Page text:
Gustav Vigeland is said to be Norway’s most loved sculptor and his imposing, beautiful and impressive sculptures can be seen in the Vigeland Park. Here you’ll find over 200 of his granite and bronze works, from entwined lovers to mother and child, in a lush green garden setting with lakes, small bridge crossovers and flower beds. It’s a great free thing to do in the city and a lovely time out from Oslo’s urban sounds and sights. Open daily until 4pm and entry is free.Walk around the new waterfront district
Oslo’s newest precinct has completely transformed what was once industrial wasteland. Aker Brygge Wharf and the upscale Tjuvholmen, which stretches into Oslo’s fjord, are lined with waterfront dining options, bars and gelato stands. There are shops, a small mall and some of the cities coolest and quirkiest buildings. It’s a must for fashion shoppers, foodies and urban architecture buffs. The Astrup Fearnley Museum of Modern Art is located here and the building itself is a fine example of modern Nordic design.EAT
Our opening night dinner (thanks to special friends of ours who live in Oslo) was the best introduction to Nordic and Scandinavian flavours you could have. Arakataka is an Oslo institution promoting the principles of seasonal Nordic cuisine. The food, the wine, the decor, the service – all impeccable. We feasted on four courses (plus matching wine for each one!): 1) Wild caught halibut, crab and horseradish; 2) Plaice fish, cauliflower and mussels; 3) Wild sheep, beets and browned cream; 4) Apples, rose and goat yoghurt. It blew me away. Our four course dinner with the matching wine option cost €100.Tjuvholmen Sjømagasin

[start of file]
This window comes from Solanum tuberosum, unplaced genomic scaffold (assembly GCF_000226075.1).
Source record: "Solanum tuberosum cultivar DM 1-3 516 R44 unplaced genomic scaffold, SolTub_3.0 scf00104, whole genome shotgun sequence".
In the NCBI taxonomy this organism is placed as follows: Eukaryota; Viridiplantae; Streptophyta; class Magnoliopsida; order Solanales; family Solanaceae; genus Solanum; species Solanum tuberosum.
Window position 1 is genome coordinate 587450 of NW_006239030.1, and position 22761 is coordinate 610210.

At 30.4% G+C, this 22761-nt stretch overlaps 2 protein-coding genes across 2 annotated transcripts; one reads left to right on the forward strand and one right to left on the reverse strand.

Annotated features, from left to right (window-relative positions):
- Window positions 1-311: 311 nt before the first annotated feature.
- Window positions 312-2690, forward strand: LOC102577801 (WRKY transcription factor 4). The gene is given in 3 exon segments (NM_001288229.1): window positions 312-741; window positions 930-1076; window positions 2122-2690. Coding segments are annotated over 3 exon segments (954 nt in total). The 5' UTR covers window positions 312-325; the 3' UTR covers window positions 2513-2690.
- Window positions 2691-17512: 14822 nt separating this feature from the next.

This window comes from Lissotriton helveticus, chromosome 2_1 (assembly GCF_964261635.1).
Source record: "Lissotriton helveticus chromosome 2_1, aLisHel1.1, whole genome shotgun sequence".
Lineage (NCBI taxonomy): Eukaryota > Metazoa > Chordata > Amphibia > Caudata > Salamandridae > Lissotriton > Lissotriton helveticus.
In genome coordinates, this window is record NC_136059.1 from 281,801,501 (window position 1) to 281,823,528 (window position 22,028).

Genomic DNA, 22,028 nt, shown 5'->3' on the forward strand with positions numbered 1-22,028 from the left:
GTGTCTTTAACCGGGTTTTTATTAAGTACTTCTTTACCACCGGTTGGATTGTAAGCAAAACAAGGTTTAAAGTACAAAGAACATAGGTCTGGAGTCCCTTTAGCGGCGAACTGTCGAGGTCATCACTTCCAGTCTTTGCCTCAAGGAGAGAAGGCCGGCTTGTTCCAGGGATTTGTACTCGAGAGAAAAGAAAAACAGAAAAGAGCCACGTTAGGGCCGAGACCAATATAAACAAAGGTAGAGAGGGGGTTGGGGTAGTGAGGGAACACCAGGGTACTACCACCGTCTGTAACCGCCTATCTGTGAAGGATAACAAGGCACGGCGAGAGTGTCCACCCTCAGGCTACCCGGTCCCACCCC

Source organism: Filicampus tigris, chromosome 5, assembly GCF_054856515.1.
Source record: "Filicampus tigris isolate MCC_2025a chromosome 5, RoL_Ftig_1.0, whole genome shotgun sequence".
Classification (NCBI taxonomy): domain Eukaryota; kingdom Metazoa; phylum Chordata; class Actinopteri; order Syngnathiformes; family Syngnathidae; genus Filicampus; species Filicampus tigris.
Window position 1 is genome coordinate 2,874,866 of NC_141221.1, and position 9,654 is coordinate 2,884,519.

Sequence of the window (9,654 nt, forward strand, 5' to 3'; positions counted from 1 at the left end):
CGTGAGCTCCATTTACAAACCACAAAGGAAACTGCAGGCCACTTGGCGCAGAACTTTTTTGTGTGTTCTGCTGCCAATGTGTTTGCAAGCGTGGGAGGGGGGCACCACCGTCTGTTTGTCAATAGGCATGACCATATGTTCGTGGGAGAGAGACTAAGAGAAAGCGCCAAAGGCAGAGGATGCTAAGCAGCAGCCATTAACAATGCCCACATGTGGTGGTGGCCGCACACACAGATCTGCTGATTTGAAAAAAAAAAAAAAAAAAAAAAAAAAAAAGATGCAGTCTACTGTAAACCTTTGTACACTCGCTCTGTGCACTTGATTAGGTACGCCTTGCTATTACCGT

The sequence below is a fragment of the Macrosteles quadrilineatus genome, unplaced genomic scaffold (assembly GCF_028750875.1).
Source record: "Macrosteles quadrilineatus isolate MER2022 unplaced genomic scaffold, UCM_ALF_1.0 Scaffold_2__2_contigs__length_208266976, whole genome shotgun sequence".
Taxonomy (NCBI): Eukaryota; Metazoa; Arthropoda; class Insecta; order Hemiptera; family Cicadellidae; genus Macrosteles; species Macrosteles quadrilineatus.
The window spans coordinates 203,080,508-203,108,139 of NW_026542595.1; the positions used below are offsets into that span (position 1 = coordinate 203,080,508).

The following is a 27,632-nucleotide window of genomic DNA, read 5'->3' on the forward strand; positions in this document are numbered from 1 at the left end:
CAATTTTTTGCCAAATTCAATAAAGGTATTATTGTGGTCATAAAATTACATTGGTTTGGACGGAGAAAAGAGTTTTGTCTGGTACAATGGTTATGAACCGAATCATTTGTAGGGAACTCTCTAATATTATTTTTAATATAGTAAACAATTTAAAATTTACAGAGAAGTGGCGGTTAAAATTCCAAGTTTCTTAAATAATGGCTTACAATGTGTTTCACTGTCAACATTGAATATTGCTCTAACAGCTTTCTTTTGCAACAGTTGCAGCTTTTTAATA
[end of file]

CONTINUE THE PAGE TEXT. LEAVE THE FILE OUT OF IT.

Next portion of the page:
Overlooking the water and facing the Astrup Fearnley Museum, you know the seafood is going to be good from the get-go. As you walk in to Tjuvholmen Sjømagasin, there’s a fresh seafood display from local salmon to oysters and live crustaceans swimming in water tanks. Class Nordic clean and crisp design, the two-course set lunch here (without wine) will set you back about €35. We dined on fresh mussels and the classic open shrimp sandwich plus ling fish with crisp kale and pumpkin purée. Festningen Restaurant
Located right by Oslo’s fortress, the water views of the city will be the first thing that impresses you, but then comes the venue and the food. Festningen Restaurant is all sleek lines and wine displays and an open kitchen. The food of course, is new Nordic. We had the wild mushroom and poached egg toast to start and the local hake with fennel, saffron and shellfish sauce. Approx €50 for set three course lunch with wine.STAY
The Thief Hotel
Talk about boutique and five stars! The Thief Hotel is as quirky and fun as it is just plain gorgeous. Our deluxe room on the 7th floor had a balcony with views out to the new harbour district of Tjuvholmen. Plush designer appointed rooms, delicious organic breakfast options, a rooftop bar and a state-of-the-art spa, render it perfect for your Oslo mini break or holiday. Rooms start at €370. Acknowledgements: Visit Oslo covered accommodation costs in Oslo and provided me with an Oslo Pass, but as always, all words and thoughts expressed are my own. Nobody tells me what to write.0